A region where plates are pushing together and where a mountain range, island arc, and/or trench will eventually form. Often a site of much seismic and volcanic activity.
convergent plate boundary
The ability of an object to float in a fluid by displacement of a volume of fluid equal in mass to the mass of the floating object.
The innermost layer of Earth, composed primarily of iron, with nickel and heavy elements. The inner core is thought to be solid, the outer core liquid. The average density of the outer core is about 11.8 g/cm3, and that of the inner core is about 16 g/cm
The relatively heavy crustal rock that forms the seabed, composed mostly of oxygen, silicon, magnesium, and iron. Its density is about 2.9 g/cm3.
The outermost solid layer of the Earth, composed mostly of granite and basalt. The top of the lithosphere. The crust has a density of 2.7-2.9 g/cm3 and accounts for 0.4% of the Earth's mass.
The transfer of heat through matter by the collision of one atom with another.
The process of determining the age of rocks by observing the ratio of unstable radioactive elements to stable decay products.
radiometric dating
The theory that the Earth's surface features are formed by catastrophic forces such as the biblical flood. Catastrophists believe in a young Earth and a literal interpretation of the biblical account of Creation.
A region where plates are moving apart and where new ocean or rift valley will eventually form. A spreading center forms the junction.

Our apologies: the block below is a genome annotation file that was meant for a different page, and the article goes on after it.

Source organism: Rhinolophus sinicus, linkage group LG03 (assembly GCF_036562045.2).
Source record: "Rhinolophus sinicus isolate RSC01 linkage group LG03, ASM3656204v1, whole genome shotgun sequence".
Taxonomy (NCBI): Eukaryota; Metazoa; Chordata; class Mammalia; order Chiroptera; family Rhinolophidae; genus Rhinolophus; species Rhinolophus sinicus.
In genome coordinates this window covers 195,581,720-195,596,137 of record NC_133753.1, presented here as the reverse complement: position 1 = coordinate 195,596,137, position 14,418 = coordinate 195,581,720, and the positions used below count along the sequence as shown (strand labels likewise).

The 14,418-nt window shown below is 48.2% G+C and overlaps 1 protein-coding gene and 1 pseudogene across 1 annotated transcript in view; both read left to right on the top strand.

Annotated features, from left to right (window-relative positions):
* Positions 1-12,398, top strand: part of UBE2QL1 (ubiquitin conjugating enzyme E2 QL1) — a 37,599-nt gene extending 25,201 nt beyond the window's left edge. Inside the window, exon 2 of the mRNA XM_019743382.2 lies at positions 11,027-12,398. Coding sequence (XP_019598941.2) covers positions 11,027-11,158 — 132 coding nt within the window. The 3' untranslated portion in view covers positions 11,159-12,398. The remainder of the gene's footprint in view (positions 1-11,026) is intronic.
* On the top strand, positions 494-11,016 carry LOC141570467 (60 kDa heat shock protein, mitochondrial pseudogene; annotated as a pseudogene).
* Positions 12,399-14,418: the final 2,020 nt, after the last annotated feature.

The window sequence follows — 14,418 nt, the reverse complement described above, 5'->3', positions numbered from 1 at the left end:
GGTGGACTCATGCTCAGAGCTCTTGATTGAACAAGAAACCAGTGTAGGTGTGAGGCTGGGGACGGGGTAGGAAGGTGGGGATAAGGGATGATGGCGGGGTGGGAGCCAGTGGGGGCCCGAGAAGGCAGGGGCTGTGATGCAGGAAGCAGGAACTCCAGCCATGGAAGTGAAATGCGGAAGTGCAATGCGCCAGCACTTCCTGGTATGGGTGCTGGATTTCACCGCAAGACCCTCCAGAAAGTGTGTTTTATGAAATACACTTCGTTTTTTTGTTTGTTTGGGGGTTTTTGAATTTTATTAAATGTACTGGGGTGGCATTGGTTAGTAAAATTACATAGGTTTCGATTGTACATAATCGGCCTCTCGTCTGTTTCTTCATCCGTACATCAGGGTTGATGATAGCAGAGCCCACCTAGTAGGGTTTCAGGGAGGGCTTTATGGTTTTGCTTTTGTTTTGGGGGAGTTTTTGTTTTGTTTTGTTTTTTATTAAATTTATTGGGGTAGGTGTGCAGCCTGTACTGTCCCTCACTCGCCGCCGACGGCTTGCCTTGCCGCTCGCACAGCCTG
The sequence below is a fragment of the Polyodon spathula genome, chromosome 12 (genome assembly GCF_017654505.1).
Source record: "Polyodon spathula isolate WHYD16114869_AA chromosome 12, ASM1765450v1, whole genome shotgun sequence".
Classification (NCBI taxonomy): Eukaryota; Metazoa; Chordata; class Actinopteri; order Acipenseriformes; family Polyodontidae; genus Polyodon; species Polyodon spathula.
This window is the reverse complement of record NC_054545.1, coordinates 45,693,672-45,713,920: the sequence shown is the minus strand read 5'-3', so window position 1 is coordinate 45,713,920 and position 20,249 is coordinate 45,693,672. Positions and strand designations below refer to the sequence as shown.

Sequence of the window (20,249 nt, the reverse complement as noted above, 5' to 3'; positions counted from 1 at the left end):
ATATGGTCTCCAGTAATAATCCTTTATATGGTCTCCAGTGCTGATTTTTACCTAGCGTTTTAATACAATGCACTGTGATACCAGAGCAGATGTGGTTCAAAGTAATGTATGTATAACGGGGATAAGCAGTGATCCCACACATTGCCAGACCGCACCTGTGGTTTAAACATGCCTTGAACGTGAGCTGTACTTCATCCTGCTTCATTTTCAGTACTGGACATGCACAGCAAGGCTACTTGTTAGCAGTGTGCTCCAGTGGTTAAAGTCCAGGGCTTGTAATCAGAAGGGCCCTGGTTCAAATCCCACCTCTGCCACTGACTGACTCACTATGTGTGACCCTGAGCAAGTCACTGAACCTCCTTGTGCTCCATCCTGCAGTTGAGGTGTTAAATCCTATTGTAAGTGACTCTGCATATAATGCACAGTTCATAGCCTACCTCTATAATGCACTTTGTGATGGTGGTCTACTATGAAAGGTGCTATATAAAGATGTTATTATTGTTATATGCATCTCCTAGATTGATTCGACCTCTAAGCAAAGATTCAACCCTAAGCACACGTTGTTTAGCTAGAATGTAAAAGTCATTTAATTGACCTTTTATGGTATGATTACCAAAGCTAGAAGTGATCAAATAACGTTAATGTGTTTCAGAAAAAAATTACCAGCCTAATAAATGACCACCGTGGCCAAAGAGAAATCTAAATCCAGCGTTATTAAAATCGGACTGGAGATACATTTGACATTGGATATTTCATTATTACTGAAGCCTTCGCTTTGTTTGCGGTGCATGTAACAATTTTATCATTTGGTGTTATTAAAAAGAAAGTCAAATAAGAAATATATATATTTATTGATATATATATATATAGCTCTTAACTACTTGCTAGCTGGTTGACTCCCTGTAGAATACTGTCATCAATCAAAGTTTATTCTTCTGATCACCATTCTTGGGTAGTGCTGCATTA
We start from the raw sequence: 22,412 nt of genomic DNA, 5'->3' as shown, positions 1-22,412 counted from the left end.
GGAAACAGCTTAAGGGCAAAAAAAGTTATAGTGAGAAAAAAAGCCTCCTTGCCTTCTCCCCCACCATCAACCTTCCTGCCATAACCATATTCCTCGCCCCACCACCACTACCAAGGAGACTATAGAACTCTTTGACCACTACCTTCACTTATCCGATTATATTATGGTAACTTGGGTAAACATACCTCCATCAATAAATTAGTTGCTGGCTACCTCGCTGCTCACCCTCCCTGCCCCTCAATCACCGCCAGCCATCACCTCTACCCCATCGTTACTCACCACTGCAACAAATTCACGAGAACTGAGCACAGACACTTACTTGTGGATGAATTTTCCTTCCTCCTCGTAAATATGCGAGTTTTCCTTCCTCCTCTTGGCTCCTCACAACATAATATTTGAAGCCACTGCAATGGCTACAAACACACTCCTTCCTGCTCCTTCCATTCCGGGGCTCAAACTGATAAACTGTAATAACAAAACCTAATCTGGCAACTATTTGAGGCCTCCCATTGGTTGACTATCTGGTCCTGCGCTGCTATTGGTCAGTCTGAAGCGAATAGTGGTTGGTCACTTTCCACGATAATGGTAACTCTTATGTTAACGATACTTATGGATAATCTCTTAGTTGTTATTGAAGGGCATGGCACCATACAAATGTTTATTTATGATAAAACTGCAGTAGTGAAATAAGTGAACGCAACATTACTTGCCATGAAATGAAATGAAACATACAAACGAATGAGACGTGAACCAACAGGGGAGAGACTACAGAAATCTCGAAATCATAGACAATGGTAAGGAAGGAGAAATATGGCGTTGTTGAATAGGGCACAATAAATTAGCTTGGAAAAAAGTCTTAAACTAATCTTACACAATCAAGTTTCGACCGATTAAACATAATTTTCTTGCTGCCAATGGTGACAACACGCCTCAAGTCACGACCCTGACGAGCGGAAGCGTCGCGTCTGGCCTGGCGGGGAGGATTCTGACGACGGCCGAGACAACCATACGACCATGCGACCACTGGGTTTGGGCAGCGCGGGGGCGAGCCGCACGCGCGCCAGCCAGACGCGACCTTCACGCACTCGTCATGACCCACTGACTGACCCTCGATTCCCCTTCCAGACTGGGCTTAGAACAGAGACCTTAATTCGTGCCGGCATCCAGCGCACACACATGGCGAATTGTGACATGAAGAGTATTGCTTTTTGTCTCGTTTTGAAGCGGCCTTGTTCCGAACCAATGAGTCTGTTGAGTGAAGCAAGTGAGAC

divergent plate boundary
A fracture in a rock mass along which movement has occurred.
The disintegration of unstable forms of elements, which releases subatomic particles and heat.
radioactive decay
A sudden motion of the Earth's crust resulting from waves in the Earth caused by faulting of the rocks or by volcanic activity.
A device that reflects sound off the ocean bottom to sense water depth. Its accuracy is affected by the variability of the speed of sound through water.
echo sounder
The theory that the Earth's lithosphere is fractured into plates, which move relative to each other and are driven by convection currents in the mantle. Most volcanic and seismic activity occurs at plate margins.
plate tectonics
A flat-topped, submerged inactive volcano.
A surface statement of a plume of magma rising from a stationary source of heat in the mantle.
hot spot
The layer of the Earth between the crust and the core, composed of silicates of iron and magnesium. The mantle has an average density of about 4.5 g/cm3 and accounts for about 68% of the Earth's mass.
Molten rock capable of fluid flow. Called lava aboveground.
The brittle, relatively cool outer layer of the Earth, consisting of the oceanic and continental crust and the outermost, rigid layer of mantle.
Balanced support of lighter material in a heavier, displaced supporting matrix. Analogous to buoyancy in a liquid.
isostatic equilibrium
Low-frequency waves generated by the forces that cause earthquakes. Some kinds of seismic waves can pass through the earth. See also P wave and S wave.
seismic waves
A device that measures the amount and direction of residual magnetism in a rock sample.
The outermost solid surface of the Earth beneath ocean floor sediments, composed primarily of basalt.
oceanic crust
The theory that new ocean crust forms at spreading centers, most of which are on the ocean floor, and pushes the continents aside. Power is thought to be provided by convection currents in the Earth's upper mantle.
seafloor spreading